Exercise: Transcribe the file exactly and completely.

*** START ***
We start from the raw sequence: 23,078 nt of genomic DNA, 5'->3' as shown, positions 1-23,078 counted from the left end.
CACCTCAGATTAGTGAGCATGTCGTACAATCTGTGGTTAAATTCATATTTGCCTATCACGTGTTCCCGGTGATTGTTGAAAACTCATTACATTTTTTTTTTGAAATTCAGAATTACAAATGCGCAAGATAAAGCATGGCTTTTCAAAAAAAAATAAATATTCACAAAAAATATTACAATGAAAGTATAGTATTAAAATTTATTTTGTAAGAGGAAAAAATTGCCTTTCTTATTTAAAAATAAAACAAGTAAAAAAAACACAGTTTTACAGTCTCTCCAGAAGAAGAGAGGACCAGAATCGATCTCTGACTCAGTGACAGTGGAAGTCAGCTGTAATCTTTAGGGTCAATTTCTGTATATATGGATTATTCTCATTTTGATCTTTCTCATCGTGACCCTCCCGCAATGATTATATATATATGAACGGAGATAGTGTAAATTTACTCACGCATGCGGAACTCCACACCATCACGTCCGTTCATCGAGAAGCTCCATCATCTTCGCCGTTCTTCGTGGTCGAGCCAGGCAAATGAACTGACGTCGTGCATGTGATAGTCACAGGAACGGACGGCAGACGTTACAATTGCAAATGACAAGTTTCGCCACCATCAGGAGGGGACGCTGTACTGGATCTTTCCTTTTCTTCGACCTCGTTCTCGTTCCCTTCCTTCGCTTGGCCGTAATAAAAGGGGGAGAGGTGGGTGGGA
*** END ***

We start from the raw sequence: 23,078 nt of genomic DNA, 5'->3' as shown, positions 1-23,078 counted from the left end.
CACCTCAGATTAGTGAGCATGTCGTACAATCTGTGGTTAAATTCATATTTGCCTATCACGTGTTCCCGGTGATTGTTGAAAACTCATTACATTTTTTTTTTGAAATTCAGAATTACAAATGCGCAAGATAAAGCATGGCTTTTCAAAAAAAAATAAATATTCACAAAAAATATTACAATGAAAGTATAGTATTAAAATTTATTTTGTAAGAGGAAAAAATTGCCTTTCTTATTTAAAAATAAAACAAGTAAAAAAAACACAGTTTTACAGTCTCTCCAGAAGAAGAGAGGACCAGAATCGATCTCTGACTCAGTGACAGTGGAAGTCAGCTGTAATCTTTAGGGTCAATTTCTGTATATATGGATTATTCTCATTTTGATCTTTCTCATCGTGACCCTCCCGCAATGATTATATATATATGAACGGAGATAGTGTAAATTTACTCACGCATGCGGAACTCCACACCATCACGTCCGTTCATCGAGAAGCTCCATCATCTTCGCCGTTCTTCGTGGTCGAGCCAGGCAAATGAACTGACGTCGTGCATGTGATAGTCACAGGAACGGACGGCAGACGTTACAATTGCAAATGACAAGTTTCGCCACCATCAGGAGGGGACGCTGTACTGGATCTTTCCTTTTCTTCGACCTCGTTCTCGTTCCCTTCCTTCGCTTGGCCGTAATAAAAGGGGGAGAGGTGGGTGGGA